It’s not news that traditional school meal programs for students in poverty don’t work as well for busy and hyper-self-conscious teenagers, but new research throws the problem into graphic relief: Teenagers shoplifted, sold drugs, or traded sex to get enough food for themselves and their families.
Some 6.8 million students ages 10 to 17 live in homes without reliable access to enough food, according to two new studies by the Urban Institute.
While more schools are providing free meals to all students to reduce the stigma of poverty, researchers found teenagers are still far less likely than younger students to know about and participate in food-support programs either in or out of school.
Researchers drew their findings from focus groups with nearly 200 13- to 18-year-olds in 10 communities nationwide, from Chicago, Los Angeles, and the District of Columbia to eastern Oregon and rural North Carolina. All the groups included at least some students who had experienced food insecurity in the past year.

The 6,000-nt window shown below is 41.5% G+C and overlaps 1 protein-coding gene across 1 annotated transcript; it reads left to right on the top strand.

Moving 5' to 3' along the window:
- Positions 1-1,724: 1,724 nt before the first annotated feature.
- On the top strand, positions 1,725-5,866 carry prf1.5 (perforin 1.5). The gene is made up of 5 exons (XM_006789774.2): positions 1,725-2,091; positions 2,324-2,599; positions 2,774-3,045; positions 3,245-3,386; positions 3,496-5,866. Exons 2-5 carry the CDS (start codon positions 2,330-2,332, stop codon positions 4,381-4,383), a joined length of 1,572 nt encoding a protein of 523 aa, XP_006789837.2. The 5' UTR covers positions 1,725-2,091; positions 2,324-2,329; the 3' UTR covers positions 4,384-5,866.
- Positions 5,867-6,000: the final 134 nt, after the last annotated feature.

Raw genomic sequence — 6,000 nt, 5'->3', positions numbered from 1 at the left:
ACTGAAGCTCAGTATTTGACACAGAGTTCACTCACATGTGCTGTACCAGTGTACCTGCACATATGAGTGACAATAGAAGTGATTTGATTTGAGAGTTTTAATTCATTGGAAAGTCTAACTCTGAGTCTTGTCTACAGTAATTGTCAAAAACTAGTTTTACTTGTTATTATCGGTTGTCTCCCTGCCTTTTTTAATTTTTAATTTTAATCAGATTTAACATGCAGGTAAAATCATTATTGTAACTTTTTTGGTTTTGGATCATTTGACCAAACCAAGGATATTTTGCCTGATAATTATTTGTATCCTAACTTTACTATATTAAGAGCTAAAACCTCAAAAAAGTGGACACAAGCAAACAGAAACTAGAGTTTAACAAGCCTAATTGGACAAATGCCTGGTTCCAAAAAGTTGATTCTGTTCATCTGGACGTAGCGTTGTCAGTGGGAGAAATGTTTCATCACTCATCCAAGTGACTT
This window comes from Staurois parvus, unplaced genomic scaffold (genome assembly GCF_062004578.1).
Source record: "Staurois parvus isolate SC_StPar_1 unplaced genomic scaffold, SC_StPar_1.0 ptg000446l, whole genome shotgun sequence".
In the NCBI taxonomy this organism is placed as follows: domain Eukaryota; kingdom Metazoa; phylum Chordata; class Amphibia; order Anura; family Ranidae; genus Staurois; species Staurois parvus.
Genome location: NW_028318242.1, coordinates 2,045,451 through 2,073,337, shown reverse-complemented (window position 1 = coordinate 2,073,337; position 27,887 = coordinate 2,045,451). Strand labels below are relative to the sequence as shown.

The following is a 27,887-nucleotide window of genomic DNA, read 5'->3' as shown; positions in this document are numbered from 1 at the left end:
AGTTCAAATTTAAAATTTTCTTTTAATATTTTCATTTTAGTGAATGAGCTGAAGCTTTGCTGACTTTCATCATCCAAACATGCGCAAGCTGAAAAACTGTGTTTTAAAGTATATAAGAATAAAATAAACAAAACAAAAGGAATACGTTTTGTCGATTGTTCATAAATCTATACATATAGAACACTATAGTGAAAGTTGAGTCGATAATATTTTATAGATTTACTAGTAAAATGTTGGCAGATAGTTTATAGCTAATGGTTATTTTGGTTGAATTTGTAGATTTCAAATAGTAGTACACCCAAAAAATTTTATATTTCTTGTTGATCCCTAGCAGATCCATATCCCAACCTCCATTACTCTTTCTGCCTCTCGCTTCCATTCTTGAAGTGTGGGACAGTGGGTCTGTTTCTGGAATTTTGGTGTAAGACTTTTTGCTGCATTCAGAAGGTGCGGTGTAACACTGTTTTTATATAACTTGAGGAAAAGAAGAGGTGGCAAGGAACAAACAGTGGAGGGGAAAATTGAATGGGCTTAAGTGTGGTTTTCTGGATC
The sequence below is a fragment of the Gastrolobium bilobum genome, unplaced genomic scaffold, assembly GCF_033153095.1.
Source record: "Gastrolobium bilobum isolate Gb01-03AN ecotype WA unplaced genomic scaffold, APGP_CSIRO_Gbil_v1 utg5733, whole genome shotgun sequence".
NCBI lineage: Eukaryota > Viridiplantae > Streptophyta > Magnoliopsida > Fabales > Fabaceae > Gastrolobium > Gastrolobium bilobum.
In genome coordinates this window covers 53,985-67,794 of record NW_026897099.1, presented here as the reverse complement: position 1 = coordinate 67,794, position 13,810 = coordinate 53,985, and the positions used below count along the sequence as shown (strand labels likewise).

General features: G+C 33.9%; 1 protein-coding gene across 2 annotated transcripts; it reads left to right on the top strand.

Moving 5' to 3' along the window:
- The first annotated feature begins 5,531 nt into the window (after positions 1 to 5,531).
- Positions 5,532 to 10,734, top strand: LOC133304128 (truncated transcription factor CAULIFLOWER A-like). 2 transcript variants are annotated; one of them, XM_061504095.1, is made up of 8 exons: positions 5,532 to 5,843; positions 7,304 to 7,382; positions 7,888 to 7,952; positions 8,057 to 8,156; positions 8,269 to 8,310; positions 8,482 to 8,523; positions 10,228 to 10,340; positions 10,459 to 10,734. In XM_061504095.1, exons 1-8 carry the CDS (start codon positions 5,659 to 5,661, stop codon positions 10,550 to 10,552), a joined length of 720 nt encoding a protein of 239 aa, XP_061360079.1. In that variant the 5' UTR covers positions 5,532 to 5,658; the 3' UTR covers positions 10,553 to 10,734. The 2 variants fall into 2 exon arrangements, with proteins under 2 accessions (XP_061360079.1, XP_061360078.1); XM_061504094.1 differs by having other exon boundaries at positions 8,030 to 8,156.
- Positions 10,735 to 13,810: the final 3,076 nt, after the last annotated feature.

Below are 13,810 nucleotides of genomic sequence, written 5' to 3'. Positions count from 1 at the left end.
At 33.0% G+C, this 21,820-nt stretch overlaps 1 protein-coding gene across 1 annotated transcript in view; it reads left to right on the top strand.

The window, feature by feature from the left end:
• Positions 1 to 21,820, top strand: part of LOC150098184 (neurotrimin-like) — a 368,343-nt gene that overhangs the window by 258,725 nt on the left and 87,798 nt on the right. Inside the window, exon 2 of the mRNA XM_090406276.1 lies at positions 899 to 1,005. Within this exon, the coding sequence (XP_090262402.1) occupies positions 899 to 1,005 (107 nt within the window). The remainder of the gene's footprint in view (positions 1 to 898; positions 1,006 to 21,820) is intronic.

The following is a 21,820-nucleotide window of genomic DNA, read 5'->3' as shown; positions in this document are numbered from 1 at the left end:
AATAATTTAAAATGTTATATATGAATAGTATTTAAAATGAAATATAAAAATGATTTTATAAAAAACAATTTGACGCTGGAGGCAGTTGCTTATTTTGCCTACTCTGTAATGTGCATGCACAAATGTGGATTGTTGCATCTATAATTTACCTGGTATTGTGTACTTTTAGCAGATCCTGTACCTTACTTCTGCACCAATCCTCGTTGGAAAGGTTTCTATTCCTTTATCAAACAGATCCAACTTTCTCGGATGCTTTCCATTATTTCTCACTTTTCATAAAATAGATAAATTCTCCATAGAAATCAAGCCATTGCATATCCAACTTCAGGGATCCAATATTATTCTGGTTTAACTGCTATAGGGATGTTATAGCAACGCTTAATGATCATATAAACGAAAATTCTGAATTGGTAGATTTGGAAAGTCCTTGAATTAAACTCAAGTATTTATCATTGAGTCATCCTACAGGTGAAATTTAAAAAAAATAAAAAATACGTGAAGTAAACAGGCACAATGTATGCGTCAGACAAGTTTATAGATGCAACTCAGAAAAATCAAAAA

Although all the students said they preferred to get a formal job to make ends meet, the researchers found youth unemployment was higher than the national average of 27 percent in eight of the communities studied, and in most of them, child-labor laws restricted employment for students younger than 16.
A version of this article appeared in the September 21, 2016 edition of Education Week as Food Insecurity